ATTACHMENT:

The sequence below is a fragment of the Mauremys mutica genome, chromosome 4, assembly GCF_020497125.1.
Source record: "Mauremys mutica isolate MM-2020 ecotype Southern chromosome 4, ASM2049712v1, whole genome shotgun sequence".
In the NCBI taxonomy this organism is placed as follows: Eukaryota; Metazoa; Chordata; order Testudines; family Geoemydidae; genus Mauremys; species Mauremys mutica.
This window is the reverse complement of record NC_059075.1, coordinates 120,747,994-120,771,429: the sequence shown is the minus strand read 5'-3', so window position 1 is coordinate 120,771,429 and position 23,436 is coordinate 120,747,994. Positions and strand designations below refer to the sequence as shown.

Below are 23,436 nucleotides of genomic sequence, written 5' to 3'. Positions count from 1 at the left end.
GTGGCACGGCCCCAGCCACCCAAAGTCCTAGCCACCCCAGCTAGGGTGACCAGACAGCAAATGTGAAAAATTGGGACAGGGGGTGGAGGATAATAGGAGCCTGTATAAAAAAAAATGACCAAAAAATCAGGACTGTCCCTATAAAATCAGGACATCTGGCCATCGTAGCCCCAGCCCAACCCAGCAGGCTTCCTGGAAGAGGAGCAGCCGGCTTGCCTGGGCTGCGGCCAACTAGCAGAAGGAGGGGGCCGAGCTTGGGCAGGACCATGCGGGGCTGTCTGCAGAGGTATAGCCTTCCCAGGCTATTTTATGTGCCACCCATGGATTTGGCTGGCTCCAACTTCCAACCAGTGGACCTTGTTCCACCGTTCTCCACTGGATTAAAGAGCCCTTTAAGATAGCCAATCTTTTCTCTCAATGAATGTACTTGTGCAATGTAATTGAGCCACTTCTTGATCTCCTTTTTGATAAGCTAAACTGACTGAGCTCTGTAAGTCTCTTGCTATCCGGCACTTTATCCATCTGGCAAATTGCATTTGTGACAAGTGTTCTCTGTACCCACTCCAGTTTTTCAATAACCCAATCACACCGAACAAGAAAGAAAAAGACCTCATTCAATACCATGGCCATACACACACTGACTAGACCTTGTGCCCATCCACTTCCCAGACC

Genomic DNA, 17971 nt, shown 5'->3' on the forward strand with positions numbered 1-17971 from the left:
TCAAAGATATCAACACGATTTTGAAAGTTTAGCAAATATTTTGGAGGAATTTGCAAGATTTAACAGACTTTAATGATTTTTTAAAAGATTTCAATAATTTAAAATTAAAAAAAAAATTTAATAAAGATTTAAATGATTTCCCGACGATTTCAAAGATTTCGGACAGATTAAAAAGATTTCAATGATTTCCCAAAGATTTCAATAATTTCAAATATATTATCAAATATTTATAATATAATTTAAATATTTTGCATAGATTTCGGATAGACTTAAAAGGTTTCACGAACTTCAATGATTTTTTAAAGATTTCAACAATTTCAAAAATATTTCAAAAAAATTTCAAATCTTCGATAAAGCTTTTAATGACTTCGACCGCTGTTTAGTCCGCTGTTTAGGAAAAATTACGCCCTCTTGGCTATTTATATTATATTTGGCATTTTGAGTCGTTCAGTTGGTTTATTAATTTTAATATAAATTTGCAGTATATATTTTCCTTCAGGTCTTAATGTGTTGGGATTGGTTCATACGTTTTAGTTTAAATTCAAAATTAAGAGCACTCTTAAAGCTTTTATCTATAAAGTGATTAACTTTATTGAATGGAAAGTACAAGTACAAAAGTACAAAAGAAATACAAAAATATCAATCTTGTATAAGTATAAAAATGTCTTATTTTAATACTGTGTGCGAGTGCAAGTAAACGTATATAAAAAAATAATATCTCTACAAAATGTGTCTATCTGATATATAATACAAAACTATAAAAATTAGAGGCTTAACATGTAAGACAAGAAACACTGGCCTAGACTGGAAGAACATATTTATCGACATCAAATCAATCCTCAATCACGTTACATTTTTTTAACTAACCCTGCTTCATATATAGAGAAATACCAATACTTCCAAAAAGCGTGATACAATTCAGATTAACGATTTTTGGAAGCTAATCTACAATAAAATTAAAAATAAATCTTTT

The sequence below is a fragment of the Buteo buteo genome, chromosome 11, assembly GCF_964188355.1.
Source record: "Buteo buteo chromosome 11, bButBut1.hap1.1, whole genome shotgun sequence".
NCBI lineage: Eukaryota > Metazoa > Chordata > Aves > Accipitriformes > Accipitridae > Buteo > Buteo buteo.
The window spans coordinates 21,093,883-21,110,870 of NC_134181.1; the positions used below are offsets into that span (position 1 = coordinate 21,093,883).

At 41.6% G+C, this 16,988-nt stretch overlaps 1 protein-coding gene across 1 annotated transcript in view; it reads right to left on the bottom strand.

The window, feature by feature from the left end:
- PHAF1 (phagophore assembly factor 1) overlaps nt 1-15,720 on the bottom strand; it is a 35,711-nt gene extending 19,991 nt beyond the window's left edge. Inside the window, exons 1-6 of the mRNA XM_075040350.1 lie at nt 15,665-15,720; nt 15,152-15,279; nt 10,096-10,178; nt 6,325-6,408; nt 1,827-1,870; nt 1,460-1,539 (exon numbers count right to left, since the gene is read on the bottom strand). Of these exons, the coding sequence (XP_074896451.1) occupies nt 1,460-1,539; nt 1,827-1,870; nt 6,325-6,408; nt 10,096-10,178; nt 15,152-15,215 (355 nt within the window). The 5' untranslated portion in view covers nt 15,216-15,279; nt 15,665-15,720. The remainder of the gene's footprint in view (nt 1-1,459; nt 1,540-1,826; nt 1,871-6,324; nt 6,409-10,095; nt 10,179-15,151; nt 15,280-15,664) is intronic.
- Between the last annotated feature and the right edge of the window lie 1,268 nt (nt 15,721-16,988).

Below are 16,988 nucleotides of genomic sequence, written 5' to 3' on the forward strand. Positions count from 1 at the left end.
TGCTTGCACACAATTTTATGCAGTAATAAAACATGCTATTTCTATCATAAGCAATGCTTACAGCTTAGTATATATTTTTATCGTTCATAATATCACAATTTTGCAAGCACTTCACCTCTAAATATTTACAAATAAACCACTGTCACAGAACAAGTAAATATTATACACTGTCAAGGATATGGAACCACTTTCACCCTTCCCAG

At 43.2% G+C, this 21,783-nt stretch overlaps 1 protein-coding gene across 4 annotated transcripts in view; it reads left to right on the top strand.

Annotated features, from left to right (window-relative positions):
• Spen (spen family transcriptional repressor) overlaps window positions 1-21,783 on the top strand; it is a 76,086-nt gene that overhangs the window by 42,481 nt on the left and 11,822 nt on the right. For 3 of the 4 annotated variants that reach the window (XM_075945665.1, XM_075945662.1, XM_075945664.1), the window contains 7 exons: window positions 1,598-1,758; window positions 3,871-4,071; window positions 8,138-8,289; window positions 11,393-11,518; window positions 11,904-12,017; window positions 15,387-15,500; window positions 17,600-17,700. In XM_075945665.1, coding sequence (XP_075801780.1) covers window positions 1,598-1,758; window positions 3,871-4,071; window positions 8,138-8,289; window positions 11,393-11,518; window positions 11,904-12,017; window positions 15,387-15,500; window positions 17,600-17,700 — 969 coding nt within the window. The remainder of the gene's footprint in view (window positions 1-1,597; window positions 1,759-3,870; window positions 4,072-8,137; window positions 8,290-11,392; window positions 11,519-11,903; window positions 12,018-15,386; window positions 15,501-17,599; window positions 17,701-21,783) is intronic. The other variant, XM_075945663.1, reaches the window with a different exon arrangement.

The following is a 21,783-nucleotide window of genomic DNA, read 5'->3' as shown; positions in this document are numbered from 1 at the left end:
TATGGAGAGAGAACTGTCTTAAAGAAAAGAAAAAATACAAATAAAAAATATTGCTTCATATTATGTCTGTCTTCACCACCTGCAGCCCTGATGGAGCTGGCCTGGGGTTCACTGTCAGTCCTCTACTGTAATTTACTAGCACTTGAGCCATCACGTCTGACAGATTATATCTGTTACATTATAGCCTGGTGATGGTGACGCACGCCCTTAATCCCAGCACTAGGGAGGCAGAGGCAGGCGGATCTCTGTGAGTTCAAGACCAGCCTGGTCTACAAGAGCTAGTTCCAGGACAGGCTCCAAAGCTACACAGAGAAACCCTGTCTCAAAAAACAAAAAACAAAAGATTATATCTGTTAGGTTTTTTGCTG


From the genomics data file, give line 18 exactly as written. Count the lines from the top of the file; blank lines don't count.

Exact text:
TGCTTGCACACAATTTTATGCAGTAATAAAACATGCTATTTCTATCATAAGCAATGCTTACAGCTTAGTATATATTTTTATCGTTCATAATATCACAATTTTGCAAGCACTTCACCTCTAAATATTTACAAATAAACCACTGTCACAGAACAAGTAAATATTATACACTGTCAAGGATATGGAACCACTTTCACCCTTCCCAG